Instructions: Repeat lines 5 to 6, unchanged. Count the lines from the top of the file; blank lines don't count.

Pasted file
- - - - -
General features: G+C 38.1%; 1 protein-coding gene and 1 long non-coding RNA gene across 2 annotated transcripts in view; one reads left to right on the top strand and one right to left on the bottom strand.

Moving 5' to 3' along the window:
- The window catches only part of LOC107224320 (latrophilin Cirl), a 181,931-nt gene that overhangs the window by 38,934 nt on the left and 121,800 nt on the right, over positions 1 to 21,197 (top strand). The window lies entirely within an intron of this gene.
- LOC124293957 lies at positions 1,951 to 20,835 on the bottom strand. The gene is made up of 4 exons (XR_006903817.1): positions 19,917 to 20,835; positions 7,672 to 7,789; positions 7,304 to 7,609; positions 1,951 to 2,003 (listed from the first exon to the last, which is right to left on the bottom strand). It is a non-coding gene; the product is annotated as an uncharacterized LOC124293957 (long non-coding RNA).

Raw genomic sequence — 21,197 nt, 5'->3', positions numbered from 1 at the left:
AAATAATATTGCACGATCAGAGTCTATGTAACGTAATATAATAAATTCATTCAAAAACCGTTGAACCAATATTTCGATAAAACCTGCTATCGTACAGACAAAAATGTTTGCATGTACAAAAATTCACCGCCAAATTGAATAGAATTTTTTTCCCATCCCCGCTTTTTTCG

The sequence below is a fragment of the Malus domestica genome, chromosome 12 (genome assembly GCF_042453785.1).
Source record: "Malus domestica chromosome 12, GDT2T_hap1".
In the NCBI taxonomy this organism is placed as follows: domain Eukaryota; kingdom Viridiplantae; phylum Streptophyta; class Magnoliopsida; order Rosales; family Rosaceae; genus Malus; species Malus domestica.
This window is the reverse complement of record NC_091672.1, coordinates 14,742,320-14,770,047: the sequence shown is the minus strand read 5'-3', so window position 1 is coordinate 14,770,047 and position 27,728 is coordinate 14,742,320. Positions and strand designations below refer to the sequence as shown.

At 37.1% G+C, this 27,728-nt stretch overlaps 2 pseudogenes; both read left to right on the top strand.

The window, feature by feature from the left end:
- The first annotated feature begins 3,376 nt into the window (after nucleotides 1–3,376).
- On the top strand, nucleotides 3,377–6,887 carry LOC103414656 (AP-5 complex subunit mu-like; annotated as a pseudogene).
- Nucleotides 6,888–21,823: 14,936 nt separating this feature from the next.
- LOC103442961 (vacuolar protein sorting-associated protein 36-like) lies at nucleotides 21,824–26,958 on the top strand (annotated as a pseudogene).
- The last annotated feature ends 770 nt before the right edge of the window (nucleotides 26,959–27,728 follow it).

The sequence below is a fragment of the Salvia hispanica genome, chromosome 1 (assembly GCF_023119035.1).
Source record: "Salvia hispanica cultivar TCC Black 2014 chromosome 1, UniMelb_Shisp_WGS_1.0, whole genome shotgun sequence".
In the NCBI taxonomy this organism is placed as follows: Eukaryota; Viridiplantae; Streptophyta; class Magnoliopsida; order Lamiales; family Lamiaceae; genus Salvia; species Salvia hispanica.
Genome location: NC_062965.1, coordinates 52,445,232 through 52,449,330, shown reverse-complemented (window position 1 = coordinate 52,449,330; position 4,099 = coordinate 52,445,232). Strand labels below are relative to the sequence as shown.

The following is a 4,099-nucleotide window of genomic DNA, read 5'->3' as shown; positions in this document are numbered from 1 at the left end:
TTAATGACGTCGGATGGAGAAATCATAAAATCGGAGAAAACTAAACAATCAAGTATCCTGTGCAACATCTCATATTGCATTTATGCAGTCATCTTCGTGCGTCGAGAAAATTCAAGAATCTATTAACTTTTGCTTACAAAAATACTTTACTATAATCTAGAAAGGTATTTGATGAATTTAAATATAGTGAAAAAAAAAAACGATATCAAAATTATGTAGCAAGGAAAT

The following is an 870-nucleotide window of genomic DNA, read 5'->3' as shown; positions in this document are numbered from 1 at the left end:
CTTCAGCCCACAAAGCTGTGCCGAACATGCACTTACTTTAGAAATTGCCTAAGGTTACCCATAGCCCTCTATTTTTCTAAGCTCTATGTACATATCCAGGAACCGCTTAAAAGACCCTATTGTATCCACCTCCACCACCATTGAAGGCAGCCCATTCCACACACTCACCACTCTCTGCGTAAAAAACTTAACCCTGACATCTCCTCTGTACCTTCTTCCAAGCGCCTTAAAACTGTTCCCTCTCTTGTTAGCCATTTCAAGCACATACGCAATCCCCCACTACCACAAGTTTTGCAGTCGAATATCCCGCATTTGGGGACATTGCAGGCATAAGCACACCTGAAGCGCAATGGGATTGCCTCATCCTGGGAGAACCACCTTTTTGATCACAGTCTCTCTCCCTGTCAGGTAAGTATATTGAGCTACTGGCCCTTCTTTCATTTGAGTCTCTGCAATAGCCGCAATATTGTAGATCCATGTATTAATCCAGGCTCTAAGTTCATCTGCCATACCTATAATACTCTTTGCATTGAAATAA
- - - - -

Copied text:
Raw genomic sequence — 21,197 nt, 5'->3', positions numbered from 1 at the left:
AAATAATATTGCACGATCAGAGTCTATGTAACGTAATATAATAAATTCATTCAAAAACCGTTGAACCAATATTTCGATAAAACCTGCTATCGTACAGACAAAAATGTTTGCATGTACAAAAATTCACCGCCAAATTGAATAGAATTTTTTTCCCATCCCCGCTTTTTTCG